While the informality and flexibility of ASEM is important, Zhang said she is convinced there must also be an “effective supporting mechanism to ensure systematic cooperation” among all participants. “It does not have to be a secretariat. But for the moment, we have too many subjects with little practical follow-up action. When there are initiatives, we need substantive support.” The strategic coordination role of ASEM senior officials could also be enhanced to provide such support.

After the Yangzhou meeting, European and Asian policymakers will continue to meet within the ASEM framework to discuss issues as diverse as green growth, human rights, education and urbanisation. Efforts to craft a forward-looking strategy for the future development of ASEM will also gather pace.

“I would like to define ASEM as a platform where Asia and Europe work together for peace and development,” says Zhang. “We need cooperation with vision.”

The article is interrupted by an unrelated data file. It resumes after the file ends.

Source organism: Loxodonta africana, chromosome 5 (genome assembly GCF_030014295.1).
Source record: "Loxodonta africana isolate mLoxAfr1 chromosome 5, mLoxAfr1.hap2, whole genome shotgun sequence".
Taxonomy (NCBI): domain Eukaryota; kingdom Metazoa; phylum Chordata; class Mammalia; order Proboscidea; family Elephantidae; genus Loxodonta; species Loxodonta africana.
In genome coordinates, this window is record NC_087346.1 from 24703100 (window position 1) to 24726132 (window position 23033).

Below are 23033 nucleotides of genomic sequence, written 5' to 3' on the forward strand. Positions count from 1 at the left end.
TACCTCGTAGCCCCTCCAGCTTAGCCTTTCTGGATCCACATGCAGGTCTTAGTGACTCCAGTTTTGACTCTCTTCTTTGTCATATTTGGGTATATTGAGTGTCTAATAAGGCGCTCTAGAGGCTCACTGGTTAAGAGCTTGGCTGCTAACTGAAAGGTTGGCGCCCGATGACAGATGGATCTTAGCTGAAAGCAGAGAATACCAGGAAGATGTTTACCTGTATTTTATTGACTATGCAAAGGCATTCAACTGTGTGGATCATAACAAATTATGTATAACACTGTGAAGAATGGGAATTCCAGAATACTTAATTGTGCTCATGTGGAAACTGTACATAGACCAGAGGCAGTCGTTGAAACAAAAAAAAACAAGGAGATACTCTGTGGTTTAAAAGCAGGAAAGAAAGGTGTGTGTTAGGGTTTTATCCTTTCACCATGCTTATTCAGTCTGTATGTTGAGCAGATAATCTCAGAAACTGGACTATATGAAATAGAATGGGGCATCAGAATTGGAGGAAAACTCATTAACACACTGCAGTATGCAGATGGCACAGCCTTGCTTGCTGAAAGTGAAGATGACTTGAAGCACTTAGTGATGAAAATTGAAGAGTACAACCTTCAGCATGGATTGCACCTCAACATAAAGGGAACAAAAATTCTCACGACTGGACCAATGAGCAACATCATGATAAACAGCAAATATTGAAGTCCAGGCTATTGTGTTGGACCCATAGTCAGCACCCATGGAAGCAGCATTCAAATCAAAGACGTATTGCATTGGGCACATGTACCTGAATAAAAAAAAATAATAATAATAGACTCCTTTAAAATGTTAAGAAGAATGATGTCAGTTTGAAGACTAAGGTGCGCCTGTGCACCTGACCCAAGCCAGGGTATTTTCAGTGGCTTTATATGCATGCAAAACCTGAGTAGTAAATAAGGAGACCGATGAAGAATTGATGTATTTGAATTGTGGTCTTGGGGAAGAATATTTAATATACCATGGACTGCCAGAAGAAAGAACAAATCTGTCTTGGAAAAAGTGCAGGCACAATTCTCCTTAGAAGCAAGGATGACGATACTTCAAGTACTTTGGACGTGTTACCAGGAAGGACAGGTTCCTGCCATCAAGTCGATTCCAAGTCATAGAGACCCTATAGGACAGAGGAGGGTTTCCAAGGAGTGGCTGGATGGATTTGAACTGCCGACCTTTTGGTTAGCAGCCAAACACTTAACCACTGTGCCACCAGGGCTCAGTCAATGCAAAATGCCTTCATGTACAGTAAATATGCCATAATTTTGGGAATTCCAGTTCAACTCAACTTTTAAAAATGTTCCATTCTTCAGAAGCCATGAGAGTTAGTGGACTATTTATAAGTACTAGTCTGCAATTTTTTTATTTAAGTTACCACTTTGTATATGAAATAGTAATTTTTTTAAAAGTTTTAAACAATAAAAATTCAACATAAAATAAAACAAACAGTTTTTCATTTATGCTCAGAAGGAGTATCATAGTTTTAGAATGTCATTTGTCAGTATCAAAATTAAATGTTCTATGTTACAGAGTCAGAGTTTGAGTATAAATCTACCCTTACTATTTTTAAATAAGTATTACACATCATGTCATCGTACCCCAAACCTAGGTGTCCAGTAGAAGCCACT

END

 



ASEM (Asia-Europe Meeting) has 51 partners, including Australia, Austria, Bangladesh, Belgium, Brunei Darussalam, Bulgaria, Cambodia, China, Cyprus, Czech Republic, Denmark, Estonia, Finland, France, Germany, Greece, Hungary, India, Indonesia, Ireland, Italy, Japan, Republic of Korea, Laos, Latvia, Lithuania, Luxembourg, Malaysia, Malta, Mongolia, Myanmar, the Netherlands, New Zealand, Norway, Pakistan, the Philippines, Poland, Portugal, Russia, Romania, Singapore, Slovakia, Slovenia, Spain, Sweden, Switzerland, Thailand, United Kingdom, Vietnam, the ASEAN Secretariat and the European Commission.

Shada Islam is a journalist in Brussels with a long experience of EU-Asia relations. This is a part of a series of articles being published by Ecorys Research and Consulting, as member of the COWI Consortium which is under contract to the European Commission, to look at different aspects of the multi-faceted Asia-Europe relationship. This article represents the views of the author and does not commit the European Commission in any way.